But it's not as if he was averse to finding trouble. He and his friends spent a lot of time in the woods of the Paxinos area doing what boys do: building forts, fighting each other, goofing off.

Chris went to a few high school parties as a freshman. At some point he had a beer. He didn't like it. At some other point he decided that he did. It wasn't long before he started smoking pot.

His mother says his behavior quickly changed. School was of no importance. He'd rebel when disciplined by she or his father, Doug; he got mean and stole money. His mother, a longtime teacher at Shamokin Area Elementary, pulled him from the district and sent him up the hill to the private Catholic school, Lourdes Regional. The change in scenery did nothing to change his attitude.

"Everything got a little bit worse," Chris said.

Still in high school, he began dropping acid and developed a cocaine habit. He'd get high before school, sometimes during school. Chris moved out of his parents' home when he turned 18. He slept in cars or at the homes of friends and showered when their parents were at work. His mother drove around town looking for people he knew, asking about him. She didn't want him to move home, but she wanted to get him help. He had no interest in it.

20-plus ODs

Chris was snorting pain killers when he was 19 years old. It's effect was weakening. Someone suggested he inject it and stuck the needle in his arm for him that first time.

"I loved it," Chris says.

His was a fickle love. If he couldn't get pills, he'd buy heroin. If there was no heroin, he'd get pills like Oxycontin and Dilaudid. Be it the street drug or a pharmaceutical, either was sufficient to get high. He stole from his parents to feed his habit, or used the affections of girls.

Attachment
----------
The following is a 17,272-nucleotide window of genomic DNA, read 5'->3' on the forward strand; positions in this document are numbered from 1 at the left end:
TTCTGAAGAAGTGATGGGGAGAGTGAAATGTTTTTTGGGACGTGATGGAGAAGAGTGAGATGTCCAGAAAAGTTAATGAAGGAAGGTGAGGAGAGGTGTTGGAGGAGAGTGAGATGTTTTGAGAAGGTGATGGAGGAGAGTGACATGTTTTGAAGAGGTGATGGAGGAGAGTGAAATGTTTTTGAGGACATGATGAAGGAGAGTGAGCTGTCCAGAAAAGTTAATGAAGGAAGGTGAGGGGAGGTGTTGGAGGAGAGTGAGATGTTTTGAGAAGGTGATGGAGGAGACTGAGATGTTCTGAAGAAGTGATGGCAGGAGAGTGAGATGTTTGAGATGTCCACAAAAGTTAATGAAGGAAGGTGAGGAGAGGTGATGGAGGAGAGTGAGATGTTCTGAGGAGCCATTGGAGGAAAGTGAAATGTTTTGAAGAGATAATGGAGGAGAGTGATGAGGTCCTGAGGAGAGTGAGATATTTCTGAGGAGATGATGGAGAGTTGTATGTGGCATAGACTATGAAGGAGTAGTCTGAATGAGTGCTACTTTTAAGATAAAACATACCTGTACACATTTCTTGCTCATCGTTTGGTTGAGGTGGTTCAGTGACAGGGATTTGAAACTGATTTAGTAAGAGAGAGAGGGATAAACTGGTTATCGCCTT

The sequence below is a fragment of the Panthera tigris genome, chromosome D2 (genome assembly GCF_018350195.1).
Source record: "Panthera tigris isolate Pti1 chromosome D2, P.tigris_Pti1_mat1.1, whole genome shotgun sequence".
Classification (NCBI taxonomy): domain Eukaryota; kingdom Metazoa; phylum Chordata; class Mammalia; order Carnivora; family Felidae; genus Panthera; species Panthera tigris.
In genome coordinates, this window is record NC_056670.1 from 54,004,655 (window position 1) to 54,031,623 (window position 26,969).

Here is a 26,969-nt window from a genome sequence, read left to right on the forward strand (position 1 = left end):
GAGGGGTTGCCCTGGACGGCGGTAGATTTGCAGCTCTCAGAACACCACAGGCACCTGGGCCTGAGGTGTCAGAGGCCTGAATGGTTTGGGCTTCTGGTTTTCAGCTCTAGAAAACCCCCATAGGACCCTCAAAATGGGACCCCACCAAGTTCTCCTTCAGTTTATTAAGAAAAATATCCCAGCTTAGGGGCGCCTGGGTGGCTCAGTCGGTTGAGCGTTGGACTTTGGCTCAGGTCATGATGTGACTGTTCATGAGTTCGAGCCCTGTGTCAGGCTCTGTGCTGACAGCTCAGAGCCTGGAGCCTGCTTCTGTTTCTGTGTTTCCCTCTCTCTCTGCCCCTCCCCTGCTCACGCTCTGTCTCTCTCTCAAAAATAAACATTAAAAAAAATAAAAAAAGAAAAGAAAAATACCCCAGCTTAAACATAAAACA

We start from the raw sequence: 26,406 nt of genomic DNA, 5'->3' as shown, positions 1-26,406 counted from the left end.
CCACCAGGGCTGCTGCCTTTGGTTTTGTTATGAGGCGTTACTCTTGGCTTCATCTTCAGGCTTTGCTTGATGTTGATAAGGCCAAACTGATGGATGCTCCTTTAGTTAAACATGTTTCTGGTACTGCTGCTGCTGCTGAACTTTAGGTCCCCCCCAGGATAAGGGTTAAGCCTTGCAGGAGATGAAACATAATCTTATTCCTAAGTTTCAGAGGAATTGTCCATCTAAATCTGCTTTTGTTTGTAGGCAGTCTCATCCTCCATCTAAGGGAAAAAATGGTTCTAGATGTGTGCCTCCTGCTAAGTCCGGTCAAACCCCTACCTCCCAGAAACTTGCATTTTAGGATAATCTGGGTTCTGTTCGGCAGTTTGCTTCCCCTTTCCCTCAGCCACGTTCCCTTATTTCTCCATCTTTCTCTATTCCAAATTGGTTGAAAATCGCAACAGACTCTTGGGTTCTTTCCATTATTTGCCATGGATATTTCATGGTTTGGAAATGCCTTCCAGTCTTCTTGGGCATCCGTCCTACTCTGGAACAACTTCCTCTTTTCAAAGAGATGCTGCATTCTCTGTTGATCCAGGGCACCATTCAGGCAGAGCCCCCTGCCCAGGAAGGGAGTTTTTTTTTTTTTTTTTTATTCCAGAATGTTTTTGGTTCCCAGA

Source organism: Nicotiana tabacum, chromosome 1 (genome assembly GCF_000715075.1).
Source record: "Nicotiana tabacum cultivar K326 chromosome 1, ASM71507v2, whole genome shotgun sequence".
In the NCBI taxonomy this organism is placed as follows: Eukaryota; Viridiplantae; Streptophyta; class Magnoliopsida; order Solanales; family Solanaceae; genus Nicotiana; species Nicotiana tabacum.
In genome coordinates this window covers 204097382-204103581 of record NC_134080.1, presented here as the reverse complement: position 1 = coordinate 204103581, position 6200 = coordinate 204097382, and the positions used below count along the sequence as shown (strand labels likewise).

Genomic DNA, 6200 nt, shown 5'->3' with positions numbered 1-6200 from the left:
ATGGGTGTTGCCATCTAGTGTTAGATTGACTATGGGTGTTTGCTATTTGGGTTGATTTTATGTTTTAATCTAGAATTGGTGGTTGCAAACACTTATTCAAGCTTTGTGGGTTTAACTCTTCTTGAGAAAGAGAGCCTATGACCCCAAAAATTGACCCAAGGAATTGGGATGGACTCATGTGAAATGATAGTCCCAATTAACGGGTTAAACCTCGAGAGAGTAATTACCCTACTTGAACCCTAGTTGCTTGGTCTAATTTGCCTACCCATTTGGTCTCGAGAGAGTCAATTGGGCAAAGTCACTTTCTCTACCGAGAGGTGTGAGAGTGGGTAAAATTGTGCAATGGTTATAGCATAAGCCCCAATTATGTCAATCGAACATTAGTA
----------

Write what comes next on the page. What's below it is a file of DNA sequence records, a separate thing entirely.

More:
There were four trips to a hospital for overdose. One came after he injected heroin inside a gas station bathroom in Coal Township where he worked. Chris figures there were some 20-odd other times where he OD'd and didn't seek help. No one else sought it for him, either.

But there were times when he'd get clean, or at least cleaner. Although he used drugs 16 years, it was to varying degrees. Sometimes he was a full-blown addict, sometimes he was just dabbling, sometimes he only drank.

Chris has four children: a son, two daughters and a stepson from a previous marriage. His daughter, Kayla, now 10, was about 1 year old when he straightened out for a bit. To that point, his eldest, Jake, never knew a father that was clean and focused. He once skipped out of town on his son's birthday, for which he still carries guilt. He was 24 years old and didn't want that for Kayla. By getting clean he'd be sober for Jake, too.

It didn't last. The lesson he'd learn much later was that despite his good intentions, he couldn't get clean solely for anyone else. He had to get clean for himself.

Jail? 'This ain't bad'